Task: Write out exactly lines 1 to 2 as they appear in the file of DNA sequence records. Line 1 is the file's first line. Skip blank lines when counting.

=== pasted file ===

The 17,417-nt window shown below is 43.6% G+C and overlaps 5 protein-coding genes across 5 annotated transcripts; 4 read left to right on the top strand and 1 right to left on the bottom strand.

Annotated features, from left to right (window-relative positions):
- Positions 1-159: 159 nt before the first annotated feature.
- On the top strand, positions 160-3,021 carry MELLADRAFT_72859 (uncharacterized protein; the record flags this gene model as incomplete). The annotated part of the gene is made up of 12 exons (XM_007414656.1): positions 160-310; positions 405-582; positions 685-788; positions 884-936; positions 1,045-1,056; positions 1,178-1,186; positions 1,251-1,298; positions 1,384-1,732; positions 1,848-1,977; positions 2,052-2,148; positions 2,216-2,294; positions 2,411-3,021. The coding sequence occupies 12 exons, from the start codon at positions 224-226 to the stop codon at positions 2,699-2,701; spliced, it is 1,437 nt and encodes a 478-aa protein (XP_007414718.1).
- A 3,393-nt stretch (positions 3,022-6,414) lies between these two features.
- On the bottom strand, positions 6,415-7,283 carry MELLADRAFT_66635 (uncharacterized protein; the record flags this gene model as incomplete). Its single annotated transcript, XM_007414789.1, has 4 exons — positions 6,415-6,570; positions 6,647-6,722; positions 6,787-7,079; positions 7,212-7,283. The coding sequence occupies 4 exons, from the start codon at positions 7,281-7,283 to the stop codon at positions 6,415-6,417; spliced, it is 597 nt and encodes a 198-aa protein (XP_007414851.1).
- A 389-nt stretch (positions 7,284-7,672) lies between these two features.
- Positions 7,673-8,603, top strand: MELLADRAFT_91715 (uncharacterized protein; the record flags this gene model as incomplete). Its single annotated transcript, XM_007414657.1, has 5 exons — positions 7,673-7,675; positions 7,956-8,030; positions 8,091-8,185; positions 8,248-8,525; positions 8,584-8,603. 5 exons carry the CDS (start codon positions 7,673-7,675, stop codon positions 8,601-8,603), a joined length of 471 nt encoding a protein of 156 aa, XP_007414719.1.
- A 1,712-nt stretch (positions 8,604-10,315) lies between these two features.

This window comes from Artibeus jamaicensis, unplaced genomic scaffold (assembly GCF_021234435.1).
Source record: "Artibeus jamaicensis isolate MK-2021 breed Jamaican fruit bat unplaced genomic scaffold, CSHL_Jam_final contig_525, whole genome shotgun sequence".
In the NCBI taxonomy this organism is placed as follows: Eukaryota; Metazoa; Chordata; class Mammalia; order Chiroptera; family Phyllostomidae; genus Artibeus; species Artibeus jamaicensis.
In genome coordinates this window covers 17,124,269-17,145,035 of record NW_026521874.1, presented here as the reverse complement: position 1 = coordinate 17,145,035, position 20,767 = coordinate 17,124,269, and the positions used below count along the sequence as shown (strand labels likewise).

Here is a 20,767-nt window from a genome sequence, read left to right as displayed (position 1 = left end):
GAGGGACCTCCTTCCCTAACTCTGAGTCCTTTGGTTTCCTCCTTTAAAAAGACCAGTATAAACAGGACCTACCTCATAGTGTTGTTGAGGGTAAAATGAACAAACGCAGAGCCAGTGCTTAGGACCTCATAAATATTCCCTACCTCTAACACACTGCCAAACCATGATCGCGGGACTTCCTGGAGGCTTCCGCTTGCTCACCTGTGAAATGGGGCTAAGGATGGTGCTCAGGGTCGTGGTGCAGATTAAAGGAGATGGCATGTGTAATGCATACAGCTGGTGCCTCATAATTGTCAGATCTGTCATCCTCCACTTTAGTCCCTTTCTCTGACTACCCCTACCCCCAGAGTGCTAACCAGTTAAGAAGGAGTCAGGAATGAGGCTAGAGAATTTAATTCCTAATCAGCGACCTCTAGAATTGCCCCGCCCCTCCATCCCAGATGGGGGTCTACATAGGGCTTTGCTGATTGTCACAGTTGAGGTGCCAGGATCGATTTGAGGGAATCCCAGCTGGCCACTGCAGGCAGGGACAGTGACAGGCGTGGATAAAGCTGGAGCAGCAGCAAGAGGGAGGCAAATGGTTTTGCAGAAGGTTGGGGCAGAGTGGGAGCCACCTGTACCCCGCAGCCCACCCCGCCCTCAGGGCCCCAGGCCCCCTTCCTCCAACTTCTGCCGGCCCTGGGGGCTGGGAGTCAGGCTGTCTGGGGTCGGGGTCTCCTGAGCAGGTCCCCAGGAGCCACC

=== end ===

The 17,417-nt window shown below is 43.6% G+C and overlaps 5 protein-coding genes across 5 annotated transcripts; 4 read left to right on the top strand and 1 right to left on the bottom strand.

Annotated features, from left to right (window-relative positions):